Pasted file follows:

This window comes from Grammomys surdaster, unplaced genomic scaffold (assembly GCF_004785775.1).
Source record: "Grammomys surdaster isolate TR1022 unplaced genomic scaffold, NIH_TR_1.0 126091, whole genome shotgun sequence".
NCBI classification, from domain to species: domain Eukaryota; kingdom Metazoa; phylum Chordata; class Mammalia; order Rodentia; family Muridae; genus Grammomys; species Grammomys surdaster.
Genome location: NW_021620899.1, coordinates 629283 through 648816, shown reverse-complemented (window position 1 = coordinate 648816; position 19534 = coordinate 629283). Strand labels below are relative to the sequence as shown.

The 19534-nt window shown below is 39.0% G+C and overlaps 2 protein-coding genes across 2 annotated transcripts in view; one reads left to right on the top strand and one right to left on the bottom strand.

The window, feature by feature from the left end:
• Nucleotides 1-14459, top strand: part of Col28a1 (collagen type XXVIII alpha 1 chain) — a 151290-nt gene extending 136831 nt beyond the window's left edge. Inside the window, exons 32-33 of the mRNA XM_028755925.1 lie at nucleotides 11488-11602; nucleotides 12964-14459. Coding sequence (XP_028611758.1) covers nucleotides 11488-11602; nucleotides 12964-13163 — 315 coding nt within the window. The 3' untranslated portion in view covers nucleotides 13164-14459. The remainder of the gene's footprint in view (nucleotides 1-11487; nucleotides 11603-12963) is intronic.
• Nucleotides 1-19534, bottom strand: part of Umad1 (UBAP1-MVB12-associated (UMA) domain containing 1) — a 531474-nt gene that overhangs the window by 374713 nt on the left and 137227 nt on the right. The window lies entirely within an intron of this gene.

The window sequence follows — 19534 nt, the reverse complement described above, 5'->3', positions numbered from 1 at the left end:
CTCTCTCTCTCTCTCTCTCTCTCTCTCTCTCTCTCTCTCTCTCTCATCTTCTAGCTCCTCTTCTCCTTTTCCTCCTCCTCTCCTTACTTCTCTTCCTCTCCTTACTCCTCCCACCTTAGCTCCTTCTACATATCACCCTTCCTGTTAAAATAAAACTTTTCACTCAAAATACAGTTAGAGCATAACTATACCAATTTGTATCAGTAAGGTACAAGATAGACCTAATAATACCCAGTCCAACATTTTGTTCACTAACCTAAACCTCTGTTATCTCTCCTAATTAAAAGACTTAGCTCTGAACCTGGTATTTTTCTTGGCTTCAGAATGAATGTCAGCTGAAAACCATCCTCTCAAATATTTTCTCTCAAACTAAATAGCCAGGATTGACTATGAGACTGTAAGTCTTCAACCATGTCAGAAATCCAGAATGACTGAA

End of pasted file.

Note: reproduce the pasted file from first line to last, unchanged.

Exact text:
This window comes from Grammomys surdaster, unplaced genomic scaffold (assembly GCF_004785775.1).
Source record: "Grammomys surdaster isolate TR1022 unplaced genomic scaffold, NIH_TR_1.0 126091, whole genome shotgun sequence".
NCBI classification, from domain to species: domain Eukaryota; kingdom Metazoa; phylum Chordata; class Mammalia; order Rodentia; family Muridae; genus Grammomys; species Grammomys surdaster.
Genome location: NW_021620899.1, coordinates 629283 through 648816, shown reverse-complemented (window position 1 = coordinate 648816; position 19534 = coordinate 629283). Strand labels below are relative to the sequence as shown.

The 19534-nt window shown below is 39.0% G+C and overlaps 2 protein-coding genes across 2 annotated transcripts in view; one reads left to right on the top strand and one right to left on the bottom strand.

The window, feature by feature from the left end:
• Nucleotides 1-14459, top strand: part of Col28a1 (collagen type XXVIII alpha 1 chain) — a 151290-nt gene extending 136831 nt beyond the window's left edge. Inside the window, exons 32-33 of the mRNA XM_028755925.1 lie at nucleotides 11488-11602; nucleotides 12964-14459. Coding sequence (XP_028611758.1) covers nucleotides 11488-11602; nucleotides 12964-13163 — 315 coding nt within the window. The 3' untranslated portion in view covers nucleotides 13164-14459. The remainder of the gene's footprint in view (nucleotides 1-11487; nucleotides 11603-12963) is intronic.
• Nucleotides 1-19534, bottom strand: part of Umad1 (UBAP1-MVB12-associated (UMA) domain containing 1) — a 531474-nt gene that overhangs the window by 374713 nt on the left and 137227 nt on the right. The window lies entirely within an intron of this gene.

The window sequence follows — 19534 nt, the reverse complement described above, 5'->3', positions numbered from 1 at the left end:
CTCTCTCTCTCTCTCTCTCTCTCTCTCTCTCTCTCTCTCTCTCTCATCTTCTAGCTCCTCTTCTCCTTTTCCTCCTCCTCTCCTTACTTCTCTTCCTCTCCTTACTCCTCCCACCTTAGCTCCTTCTACATATCACCCTTCCTGTTAAAATAAAACTTTTCACTCAAAATACAGTTAGAGCATAACTATACCAATTTGTATCAGTAAGGTACAAGATAGACCTAATAATACCCAGTCCAACATTTTGTTCACTAACCTAAACCTCTGTTATCTCTCCTAATTAAAAGACTTAGCTCTGAACCTGGTATTTTTCTTGGCTTCAGAATGAATGTCAGCTGAAAACCATCCTCTCAAATATTTTCTCTCAAACTAAATAGCCAGGATTGACTATGAGACTGTAAGTCTTCAACCATGTCAGAAATCCAGAATGACTGAA